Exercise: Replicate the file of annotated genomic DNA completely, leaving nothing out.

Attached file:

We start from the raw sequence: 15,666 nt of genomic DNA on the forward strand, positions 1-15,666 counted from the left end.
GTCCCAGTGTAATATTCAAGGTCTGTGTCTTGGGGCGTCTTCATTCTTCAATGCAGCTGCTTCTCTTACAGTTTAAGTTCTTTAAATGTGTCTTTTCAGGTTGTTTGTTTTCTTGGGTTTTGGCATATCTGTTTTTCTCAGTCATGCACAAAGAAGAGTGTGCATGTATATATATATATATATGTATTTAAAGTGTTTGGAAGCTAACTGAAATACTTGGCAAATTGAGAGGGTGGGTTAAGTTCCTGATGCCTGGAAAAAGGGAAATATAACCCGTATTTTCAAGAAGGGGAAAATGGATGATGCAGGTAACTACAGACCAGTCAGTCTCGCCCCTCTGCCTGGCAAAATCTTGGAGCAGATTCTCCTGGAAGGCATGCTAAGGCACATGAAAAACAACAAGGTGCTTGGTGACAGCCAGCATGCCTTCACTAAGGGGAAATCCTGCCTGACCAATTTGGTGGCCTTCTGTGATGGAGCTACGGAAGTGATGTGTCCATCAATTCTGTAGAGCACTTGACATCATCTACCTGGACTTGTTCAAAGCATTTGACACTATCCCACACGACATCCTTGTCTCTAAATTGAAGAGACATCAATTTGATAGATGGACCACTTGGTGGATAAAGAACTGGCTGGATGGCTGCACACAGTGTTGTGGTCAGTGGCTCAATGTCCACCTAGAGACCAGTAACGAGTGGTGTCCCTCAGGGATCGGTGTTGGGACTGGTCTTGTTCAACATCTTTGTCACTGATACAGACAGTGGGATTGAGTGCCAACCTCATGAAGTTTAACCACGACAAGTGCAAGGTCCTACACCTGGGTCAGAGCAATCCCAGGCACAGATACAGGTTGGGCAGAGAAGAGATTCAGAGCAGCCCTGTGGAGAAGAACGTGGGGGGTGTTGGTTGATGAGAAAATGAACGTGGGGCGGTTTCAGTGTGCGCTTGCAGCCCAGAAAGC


We start from the raw sequence: 15,666 nt of genomic DNA on the forward strand, positions 1-15,666 counted from the left end.
GTCCCAGTGTAATATTCAAGGTCTGTGTCTTGGGGCGTCTTCATTCTTCAATGCAGCTGCTTCTCTTACAGTTTAAGTTCTTTAAATGTGTCTTTTCAGGTTGTTTGTTTTCTTGGGTTTTGGCATATCTGTTTTTCTCAGTCATGCACAAAGAAGAGTGTGCATGTATATATATATATATATGTATTTAAAGTGTTTGGAAGCTAACTGAAATACTTGGCAAATTGAGAGGGTGGGTTAAGTTCCTGATGCCTGGAAAAAGGGAAATATAACCCGTATTTTCAAGAAGGGGAAAATGGATGATGCAGGTAACTACAGACCAGTCAGTCTCGCCCCTCTGCCTGGCAAAATCTTGGAGCAGATTCTCCTGGAAGGCATGCTAAGGCACATGAAAAACAACAAGGTGCTTGGTGACAGCCAGCATGCCTTCACTAAGGGGAAATCCTGCCTGACCAATTTGGTGGCCTTCTGTGATGGAGCTACGGAAGTGATGTGTCCATCAATTCTGTAGAGCACTTGACATCATCTACCTGGACTTGTTCAAAGCATTTGACACTATCCCACACGACATCCTTGTCTCTAAATTGAAGAGACATCAATTTGATAGATGGACCACTTGGTGGATAAAGAACTGGCTGGATGGCTGCACACAGTGTTGTGGTCAGTGGCTCAATGTCCACCTAGAGACCAGTAACGAGTGGTGTCCCTCAGGGATCGGTGTTGGGACTGGTCTTGTTCAACATCTTTGTCACTGATACAGACAGTGGGATTGAGTGCCAACCTCATGAAGTTTAACCACGACAAGTGCAAGGTCCTACACCTGGGTCAGAGCAATCCCAGGCACAGATACAGGTTGGGCAGAGAAGAGATTCAGAGCAGCCCTGTGGAGAAGAACGTGGGGGGTGTTGGTTGATGAGAAAATGAACGTGGGGCGGTTTCAGTGTGCGCTTGCAGCCCAGAAAGC